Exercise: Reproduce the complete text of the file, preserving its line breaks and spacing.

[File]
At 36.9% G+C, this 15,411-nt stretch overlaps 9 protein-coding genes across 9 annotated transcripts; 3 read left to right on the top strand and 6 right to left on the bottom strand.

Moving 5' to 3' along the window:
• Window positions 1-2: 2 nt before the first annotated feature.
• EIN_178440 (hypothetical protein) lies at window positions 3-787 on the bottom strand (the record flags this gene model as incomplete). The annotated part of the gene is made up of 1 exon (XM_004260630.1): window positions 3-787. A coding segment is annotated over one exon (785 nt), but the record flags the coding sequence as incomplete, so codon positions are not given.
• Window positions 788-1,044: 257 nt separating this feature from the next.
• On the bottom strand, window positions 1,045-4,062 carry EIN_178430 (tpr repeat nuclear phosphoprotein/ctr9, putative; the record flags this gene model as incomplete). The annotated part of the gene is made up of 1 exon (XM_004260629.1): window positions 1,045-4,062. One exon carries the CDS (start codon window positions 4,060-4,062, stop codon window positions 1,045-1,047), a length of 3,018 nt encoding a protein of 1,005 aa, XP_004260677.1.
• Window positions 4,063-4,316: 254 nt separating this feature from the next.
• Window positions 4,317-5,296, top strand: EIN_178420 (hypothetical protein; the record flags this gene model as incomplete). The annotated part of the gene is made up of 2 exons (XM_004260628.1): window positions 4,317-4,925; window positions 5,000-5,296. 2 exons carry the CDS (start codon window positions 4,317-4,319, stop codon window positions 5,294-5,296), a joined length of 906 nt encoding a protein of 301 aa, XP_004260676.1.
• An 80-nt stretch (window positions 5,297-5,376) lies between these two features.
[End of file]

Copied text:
At 36.9% G+C, this 15,411-nt stretch overlaps 9 protein-coding genes across 9 annotated transcripts; 3 read left to right on the top strand and 6 right to left on the bottom strand.

Moving 5' to 3' along the window:
• Window positions 1-2: 2 nt before the first annotated feature.
• EIN_178440 (hypothetical protein) lies at window positions 3-787 on the bottom strand (the record flags this gene model as incomplete). The annotated part of the gene is made up of 1 exon (XM_004260630.1): window positions 3-787. A coding segment is annotated over one exon (785 nt), but the record flags the coding sequence as incomplete, so codon positions are not given.
• Window positions 788-1,044: 257 nt separating this feature from the next.
• On the bottom strand, window positions 1,045-4,062 carry EIN_178430 (tpr repeat nuclear phosphoprotein/ctr9, putative; the record flags this gene model as incomplete). The annotated part of the gene is made up of 1 exon (XM_004260629.1): window positions 1,045-4,062. One exon carries the CDS (start codon window positions 4,060-4,062, stop codon window positions 1,045-1,047), a length of 3,018 nt encoding a protein of 1,005 aa, XP_004260677.1.
• Window positions 4,063-4,316: 254 nt separating this feature from the next.
• Window positions 4,317-5,296, top strand: EIN_178420 (hypothetical protein; the record flags this gene model as incomplete). The annotated part of the gene is made up of 2 exons (XM_004260628.1): window positions 4,317-4,925; window positions 5,000-5,296. 2 exons carry the CDS (start codon window positions 4,317-4,319, stop codon window positions 5,294-5,296), a joined length of 906 nt encoding a protein of 301 aa, XP_004260676.1.
• An 80-nt stretch (window positions 5,297-5,376) lies between these two features.